Swimming through oceanographic opinions

"What would happen if...?" has always been a staple of Science Fiction. What do you wonder about?

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fuddy
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Swimming through oceanographic opinions

Post by fuddy »

Hi. There's been lots of takes on this, I'd like to hear yours and hopefully accumulate enough till a general pattern shows up.
To simplify this a tad, let's assume this planet is Earth, with these exceptions:
Antarctica is the only emergent landmass, and there's an extremely narrow, unbroken peninsula gradually arcing northward to just inside the Tropic of Capricorn.
The only other variable is that CO-2 is at late cretaceous levels, about four times higher than present.

Specifically - What do you think the predominant climate would be across Antarctica, and at the northern tip of the peninsula?

fuddy
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Post by fuddy »

I would think the polar continent would have a small, seasonal ice cap, mostly a cool temperate climate, kind of rainy perhaps.
The tip of the peninsula might be warm & dry, being in the subtropical subsidence zone. Rainfall would be depressed by both zonal high pressure & the cold current coming up the west side, which would also mean the farther south you went the more fog there'd be.
Any speculations out there in this speculation forum? I know it's a scary subject, but, hey - what are forums for, anyway?
"For um, let's see... foruming stuff, right?"
Yeah! Ya big silly! So let's squeeze those speculation glands (or glandettes, as the case may be), & see what oozes out!

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aldan
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Post by aldan »

Okay, with the extra bit of info, I'll see what I can do...

First, I can foresee that there would likely be some problems with the climate there, because when looking at how cloud-cover moves in the atmosphere, having almost all of the land at the south pole would likely cause problems.

Second, a 'small, seasonal icecap' would not be possible for a temperate climate on a continent the size and shape of Antarctica, from everything I can find about such things.

Third, even with so much water on the planet, since the peninsula you described seems not to be very high in altitude, then not much rain would probably fall on the peninsula, and you could almost guarantee that that would mean that it'd be next to impossible to live on the peninsula without some high-tech water-cleansing help (as in, clean the sea water to make drinking water).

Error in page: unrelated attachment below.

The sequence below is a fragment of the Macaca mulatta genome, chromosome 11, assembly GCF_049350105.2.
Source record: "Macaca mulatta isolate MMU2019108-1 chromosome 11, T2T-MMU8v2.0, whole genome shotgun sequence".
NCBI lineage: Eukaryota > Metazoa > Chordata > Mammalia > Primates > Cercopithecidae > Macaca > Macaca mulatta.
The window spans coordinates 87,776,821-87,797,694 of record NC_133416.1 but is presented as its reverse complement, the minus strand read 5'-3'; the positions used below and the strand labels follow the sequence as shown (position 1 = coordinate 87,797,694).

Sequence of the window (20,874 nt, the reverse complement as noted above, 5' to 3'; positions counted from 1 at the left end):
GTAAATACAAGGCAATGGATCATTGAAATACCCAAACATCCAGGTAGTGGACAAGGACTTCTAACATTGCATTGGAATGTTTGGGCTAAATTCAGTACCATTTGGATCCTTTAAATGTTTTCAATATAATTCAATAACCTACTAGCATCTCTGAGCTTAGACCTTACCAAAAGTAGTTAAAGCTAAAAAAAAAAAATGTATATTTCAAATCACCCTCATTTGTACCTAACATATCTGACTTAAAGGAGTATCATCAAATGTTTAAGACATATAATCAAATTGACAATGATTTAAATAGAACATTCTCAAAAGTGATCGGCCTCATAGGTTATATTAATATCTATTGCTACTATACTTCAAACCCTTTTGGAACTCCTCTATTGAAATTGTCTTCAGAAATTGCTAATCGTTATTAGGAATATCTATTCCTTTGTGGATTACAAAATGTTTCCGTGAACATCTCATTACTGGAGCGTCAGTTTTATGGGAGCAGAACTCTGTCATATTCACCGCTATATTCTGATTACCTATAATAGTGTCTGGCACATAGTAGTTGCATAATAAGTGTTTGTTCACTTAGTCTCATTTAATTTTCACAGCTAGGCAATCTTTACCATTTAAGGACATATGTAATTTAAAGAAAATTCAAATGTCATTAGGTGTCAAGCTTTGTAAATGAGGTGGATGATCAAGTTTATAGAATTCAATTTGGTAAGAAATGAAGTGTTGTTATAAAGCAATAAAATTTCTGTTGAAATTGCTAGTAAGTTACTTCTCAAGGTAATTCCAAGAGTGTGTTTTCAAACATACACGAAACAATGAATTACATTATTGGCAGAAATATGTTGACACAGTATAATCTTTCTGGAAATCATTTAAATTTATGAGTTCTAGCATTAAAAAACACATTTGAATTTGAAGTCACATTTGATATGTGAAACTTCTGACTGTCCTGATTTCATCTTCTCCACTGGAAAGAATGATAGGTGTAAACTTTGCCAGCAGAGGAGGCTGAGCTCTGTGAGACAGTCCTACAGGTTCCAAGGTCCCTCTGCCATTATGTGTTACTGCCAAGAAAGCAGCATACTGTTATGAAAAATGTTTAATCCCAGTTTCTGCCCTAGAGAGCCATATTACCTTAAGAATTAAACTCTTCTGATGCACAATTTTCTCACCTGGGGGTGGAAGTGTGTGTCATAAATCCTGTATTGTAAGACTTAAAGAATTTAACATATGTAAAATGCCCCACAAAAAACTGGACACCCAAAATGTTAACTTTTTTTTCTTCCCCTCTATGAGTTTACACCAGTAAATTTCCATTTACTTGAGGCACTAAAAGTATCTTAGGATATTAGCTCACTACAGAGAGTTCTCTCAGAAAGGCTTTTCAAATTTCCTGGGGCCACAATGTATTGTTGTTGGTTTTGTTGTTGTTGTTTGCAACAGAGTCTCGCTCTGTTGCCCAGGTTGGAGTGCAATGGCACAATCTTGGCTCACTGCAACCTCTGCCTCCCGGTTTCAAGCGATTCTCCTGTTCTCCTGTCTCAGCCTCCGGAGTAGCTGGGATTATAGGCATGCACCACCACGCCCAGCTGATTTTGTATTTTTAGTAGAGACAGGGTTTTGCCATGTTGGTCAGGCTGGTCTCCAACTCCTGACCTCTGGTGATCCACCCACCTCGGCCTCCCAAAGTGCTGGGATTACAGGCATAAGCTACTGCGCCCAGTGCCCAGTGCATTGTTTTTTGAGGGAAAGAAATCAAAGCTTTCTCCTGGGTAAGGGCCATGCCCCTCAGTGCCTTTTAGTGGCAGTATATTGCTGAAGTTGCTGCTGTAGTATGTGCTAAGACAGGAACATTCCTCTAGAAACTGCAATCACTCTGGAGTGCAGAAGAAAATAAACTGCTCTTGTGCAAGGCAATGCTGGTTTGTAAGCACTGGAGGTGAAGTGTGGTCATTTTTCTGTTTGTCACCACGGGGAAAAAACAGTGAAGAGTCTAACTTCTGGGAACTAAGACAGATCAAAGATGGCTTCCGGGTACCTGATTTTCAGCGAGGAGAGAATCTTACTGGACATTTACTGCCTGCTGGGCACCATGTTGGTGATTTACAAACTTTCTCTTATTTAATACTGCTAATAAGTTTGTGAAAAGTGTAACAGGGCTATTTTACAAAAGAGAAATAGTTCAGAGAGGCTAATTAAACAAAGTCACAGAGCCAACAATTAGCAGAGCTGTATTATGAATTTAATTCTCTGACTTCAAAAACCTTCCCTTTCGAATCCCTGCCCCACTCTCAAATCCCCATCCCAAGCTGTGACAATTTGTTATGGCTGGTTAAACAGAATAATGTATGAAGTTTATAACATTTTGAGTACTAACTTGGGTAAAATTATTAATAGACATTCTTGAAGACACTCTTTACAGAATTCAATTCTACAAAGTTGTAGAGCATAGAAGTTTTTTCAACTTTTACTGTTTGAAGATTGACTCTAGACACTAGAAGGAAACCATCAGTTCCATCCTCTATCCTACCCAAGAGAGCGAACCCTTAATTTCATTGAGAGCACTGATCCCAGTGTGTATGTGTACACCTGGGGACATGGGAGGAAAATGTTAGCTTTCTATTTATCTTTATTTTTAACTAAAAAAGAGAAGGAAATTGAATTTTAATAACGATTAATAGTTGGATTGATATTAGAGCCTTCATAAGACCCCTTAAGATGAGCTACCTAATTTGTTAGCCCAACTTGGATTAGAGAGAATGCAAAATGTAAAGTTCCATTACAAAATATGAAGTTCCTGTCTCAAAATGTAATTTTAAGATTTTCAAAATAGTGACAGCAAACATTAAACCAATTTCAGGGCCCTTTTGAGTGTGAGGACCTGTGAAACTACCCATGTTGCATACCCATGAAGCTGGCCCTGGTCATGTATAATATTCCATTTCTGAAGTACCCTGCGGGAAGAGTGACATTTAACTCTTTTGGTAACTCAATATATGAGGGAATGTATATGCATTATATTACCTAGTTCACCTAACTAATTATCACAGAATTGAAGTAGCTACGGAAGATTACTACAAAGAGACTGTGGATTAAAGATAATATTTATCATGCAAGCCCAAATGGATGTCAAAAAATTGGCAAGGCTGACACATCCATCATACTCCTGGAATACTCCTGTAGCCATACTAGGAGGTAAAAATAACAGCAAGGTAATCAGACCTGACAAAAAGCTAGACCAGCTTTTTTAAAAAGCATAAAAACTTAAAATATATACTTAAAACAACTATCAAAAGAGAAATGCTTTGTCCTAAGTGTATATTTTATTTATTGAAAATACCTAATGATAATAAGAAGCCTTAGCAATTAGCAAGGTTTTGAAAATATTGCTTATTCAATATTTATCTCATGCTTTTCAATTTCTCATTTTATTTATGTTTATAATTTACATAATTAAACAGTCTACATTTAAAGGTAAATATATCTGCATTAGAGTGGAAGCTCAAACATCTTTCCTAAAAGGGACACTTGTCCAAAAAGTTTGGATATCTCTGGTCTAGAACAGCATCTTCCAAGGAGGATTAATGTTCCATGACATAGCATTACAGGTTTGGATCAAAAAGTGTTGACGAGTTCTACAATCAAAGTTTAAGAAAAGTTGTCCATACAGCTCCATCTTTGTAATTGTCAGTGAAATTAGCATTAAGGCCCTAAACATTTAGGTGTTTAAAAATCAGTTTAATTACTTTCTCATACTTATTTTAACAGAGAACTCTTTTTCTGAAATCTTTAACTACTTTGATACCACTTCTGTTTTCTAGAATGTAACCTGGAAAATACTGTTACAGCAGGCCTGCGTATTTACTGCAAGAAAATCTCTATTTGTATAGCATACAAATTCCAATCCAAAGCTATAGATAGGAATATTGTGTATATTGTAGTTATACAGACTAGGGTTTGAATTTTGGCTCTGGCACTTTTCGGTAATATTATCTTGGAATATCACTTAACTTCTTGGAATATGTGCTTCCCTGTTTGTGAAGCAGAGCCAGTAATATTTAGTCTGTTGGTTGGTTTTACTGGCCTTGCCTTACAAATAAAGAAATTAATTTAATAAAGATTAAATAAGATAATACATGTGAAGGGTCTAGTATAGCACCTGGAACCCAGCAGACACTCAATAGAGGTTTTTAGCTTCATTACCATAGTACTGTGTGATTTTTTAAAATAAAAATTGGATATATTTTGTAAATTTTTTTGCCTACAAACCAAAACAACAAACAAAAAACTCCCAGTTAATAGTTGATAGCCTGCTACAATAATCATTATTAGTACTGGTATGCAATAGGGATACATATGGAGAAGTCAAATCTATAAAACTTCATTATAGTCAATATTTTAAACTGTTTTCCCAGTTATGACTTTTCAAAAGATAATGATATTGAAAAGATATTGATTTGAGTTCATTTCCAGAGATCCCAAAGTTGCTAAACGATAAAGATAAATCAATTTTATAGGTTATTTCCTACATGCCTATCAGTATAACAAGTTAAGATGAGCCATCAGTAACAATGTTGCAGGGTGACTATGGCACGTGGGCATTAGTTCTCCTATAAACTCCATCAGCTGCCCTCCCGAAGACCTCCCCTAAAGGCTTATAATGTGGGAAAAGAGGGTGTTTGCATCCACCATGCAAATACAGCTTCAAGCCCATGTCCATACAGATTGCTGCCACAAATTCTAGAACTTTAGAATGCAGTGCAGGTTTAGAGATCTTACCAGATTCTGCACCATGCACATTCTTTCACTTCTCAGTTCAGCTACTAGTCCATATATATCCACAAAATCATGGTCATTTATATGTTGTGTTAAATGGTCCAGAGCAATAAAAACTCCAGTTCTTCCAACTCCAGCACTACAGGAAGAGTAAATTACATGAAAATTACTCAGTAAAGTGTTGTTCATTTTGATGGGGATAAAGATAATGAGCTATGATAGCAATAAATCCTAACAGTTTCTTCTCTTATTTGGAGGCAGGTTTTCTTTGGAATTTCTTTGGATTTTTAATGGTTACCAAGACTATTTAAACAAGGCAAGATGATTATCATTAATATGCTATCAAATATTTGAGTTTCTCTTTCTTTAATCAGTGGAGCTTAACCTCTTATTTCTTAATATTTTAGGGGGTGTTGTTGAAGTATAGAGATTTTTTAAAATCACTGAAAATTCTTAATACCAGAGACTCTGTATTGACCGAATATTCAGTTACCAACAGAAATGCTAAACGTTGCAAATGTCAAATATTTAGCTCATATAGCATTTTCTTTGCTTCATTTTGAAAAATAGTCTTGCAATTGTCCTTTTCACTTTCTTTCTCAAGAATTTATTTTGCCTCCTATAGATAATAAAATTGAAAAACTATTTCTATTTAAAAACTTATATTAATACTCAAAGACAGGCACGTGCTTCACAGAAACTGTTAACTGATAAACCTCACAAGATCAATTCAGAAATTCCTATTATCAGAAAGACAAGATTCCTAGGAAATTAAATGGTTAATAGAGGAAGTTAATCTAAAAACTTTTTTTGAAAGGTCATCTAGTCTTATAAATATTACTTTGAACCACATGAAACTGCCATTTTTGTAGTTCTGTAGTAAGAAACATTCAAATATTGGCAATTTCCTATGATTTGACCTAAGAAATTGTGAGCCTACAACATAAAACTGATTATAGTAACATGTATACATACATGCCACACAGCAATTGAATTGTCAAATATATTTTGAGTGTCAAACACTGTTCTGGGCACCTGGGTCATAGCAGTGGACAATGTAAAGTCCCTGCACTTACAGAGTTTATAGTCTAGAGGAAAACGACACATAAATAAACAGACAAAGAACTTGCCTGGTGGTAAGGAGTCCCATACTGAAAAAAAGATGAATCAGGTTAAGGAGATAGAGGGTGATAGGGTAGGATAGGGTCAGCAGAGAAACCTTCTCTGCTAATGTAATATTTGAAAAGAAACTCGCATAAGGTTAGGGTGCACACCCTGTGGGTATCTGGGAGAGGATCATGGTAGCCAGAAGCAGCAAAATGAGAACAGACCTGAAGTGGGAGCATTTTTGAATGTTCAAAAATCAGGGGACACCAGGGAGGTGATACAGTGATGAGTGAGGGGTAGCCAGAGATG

Fourth, I'm thinking that with so little land available for plants, you'd likely have a very small amount of oxygen available for living creatures to inhale (even with sea plants).
"It is better to keep your mouth shut and to appear stupid than
to open it and remove all doubt."
---Mark Twain

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Ariel
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Post by Ariel »

Don't ask me. I just came to say WELCOME! :D

fuddy
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Post by fuddy »

Thanks, guys - I've had so many wildly divergent opinions on this. If only I could kidnap a climate modeler & his/her supercomputer & force an analysis, but that's not legal.
There's so many variables in computing something like this that a hard sci fi reader really'd have no basis for complaining about the scientific accuracy. After all, there might be a vast system of nearly emergent oceanic ridges configured in such a way that almost any weather pattern might be possible in specific places.
It just want to get it as real as I can.
Any suggestions come to mind where I might get more insight into the science on this?
Sincere thanks for the welcome.

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